Ensemble modeling of CME propagation

Tuesday, 16 December 2014: 4:24 PM
Christina O Lee1,2, Charles Nickolos Arge1, Carl J Henney1, Dusan Odstrcil3, George H Millward4 and Victor J Pizzo5, (1)AFRL/RVBXS, Kirtland Afb, NM, United States, (2)Boston College, Institute for Scientific Research, Chestnut Hill, MA, United States, (3)George Mason University Fairfax, Fairfax, VA, United States, (4)Cooperative Institute for Research in Environmental Sciences, Boulder, CO, United States, (5)NOAA Boulder, Boulder, CO, United States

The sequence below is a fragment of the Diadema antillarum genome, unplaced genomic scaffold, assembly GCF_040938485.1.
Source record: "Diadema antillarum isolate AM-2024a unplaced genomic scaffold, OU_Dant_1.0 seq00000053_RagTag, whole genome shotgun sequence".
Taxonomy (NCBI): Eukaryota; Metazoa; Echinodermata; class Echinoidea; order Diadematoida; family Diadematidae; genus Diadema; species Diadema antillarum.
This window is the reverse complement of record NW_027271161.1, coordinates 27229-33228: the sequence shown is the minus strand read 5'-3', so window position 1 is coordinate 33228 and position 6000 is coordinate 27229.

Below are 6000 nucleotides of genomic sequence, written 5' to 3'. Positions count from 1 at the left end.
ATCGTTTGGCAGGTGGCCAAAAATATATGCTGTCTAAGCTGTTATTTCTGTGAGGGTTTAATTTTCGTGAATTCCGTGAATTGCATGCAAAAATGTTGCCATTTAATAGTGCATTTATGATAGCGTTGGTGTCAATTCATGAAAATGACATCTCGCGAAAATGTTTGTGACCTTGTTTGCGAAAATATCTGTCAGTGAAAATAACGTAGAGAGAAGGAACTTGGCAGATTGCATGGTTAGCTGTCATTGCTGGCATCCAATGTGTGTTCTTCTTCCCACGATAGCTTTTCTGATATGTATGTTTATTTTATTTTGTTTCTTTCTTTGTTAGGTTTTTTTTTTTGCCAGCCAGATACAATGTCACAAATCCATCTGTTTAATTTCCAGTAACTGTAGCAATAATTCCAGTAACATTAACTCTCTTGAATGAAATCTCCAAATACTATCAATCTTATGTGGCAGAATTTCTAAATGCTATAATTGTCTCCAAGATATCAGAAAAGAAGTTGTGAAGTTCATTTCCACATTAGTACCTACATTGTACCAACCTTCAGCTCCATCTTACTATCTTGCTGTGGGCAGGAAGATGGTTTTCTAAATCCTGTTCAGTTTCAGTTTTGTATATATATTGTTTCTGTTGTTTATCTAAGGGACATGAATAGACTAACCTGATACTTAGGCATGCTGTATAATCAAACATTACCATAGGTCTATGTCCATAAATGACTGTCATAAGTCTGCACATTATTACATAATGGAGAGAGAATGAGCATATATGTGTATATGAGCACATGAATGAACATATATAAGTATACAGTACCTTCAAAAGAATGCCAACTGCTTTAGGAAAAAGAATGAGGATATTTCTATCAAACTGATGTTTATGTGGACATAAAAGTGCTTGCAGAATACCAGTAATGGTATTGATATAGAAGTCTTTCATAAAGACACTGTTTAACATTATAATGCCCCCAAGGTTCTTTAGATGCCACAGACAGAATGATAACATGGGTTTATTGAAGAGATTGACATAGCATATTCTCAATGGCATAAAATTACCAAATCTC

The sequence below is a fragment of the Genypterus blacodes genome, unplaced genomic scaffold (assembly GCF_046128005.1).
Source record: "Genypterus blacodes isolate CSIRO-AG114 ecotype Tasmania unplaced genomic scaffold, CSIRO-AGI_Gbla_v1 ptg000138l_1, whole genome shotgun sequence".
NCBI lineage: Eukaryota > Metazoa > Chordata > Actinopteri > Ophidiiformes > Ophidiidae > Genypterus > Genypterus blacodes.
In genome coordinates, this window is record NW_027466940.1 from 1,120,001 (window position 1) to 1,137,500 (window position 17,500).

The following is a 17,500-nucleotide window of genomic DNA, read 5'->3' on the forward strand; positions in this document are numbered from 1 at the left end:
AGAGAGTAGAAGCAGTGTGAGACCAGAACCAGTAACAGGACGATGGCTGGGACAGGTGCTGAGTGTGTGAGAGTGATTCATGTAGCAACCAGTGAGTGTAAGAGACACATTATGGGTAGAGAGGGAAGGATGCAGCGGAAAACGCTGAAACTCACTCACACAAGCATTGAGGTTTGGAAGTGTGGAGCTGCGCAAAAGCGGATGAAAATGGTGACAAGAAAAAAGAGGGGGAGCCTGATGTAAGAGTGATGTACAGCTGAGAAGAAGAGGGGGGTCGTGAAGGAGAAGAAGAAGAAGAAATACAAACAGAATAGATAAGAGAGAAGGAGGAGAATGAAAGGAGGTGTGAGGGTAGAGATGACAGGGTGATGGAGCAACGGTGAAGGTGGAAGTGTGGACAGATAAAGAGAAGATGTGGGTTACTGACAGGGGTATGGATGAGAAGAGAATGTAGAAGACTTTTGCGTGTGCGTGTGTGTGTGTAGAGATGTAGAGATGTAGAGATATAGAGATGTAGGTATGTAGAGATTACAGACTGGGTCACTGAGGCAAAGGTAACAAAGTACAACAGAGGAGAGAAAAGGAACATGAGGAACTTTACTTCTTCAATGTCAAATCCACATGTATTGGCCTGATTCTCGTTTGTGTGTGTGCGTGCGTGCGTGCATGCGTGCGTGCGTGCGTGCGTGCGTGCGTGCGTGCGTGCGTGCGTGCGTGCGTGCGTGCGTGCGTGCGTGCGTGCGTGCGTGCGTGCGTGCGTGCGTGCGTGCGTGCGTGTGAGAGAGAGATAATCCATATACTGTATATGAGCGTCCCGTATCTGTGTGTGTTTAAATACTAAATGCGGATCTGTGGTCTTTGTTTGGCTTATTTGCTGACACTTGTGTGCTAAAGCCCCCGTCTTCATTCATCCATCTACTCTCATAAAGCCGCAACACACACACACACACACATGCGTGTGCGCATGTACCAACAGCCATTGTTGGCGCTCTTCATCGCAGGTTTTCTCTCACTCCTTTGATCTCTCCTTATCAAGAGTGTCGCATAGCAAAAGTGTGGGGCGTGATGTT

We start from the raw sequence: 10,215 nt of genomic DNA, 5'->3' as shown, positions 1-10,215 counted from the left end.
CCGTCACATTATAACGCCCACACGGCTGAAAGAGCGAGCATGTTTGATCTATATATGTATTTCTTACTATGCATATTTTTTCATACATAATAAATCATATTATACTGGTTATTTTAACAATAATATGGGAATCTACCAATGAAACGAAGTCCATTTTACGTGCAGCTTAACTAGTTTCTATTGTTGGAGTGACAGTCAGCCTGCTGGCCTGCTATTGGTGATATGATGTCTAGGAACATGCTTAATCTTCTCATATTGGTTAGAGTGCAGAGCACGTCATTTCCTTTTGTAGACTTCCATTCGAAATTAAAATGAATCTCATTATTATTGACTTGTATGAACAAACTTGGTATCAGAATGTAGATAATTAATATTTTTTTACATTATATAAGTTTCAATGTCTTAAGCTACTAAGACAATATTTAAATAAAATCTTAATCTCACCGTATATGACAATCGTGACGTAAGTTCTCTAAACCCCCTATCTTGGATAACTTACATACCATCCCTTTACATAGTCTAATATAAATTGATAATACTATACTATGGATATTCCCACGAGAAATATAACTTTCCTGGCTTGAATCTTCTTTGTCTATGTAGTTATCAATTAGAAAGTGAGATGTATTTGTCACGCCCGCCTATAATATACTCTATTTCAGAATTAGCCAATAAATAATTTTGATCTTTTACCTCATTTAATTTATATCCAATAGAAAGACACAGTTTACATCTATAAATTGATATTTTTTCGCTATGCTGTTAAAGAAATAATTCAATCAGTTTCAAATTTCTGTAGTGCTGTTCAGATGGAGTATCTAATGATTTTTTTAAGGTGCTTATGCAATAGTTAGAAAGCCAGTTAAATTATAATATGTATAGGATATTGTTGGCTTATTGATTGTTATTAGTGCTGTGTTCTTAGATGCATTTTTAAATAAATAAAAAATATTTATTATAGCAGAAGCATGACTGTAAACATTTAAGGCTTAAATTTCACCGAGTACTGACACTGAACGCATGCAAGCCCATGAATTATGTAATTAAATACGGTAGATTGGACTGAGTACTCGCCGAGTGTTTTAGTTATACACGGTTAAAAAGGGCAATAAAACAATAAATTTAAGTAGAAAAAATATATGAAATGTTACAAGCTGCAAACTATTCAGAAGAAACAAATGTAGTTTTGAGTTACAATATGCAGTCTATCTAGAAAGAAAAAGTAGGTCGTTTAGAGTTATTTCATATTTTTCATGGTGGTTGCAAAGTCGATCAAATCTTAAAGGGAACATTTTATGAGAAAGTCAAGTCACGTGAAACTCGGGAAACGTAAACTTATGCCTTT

The Wang-Sheeley-Arge(WSA)-Enlil-cone modeling system is used for making routine arrival time forecasts of the Earth-directed “halo” coronal mass ejections (CMEs), since they typically produce the most geoeffective events. A major objective of this work is to better understand the sensitivity of the WSA-Enlil modeling results to input model parameters and how these parameters contribute to the overall model uncertainty and performance. We present ensemble modeling results for a simple halo CME event that occurred on 15 February 2011 and a succession of three halo CME events that occurred on 2-4 August 2011. During this period the Solar TErrestrial RElations Observatory (STEREO) A and B spacecraft viewed the CMEs over the solar limb, thereby providing more reliable constraints on the initial CME geometries during the manual cone fitting process. To investigate the sensitivity of the modeled CME arrival times to small variations in the input cone properties, for each CME event we create an ensemble of numerical simulations based on multiple sets of cone parameters. We find that the accuracy of the modeled arrival times not only depends on the initial input CME geometry, but also on the reliable specification of the background solar wind, which is driven by the input maps of the photospheric magnetic field. As part of the modeling ensemble, we simulate the CME events using the traditional daily updated maps as well as those that are produced by the Air Force data Assimilative Photospheric flux Transport (ADAPT) model, which provide a more instantaneous snapshot of the photospheric field distribution. For the August 2011 events, in particular, we find that the accuracy in the arrival time predictions also depends on whether the cone parameters for all three CMEs are specified in a single WSA-Enlil simulation. The inclusion/exclusion of one or two of the preceding CMEs affects the solar wind conditions through which the succeeding CME propagates.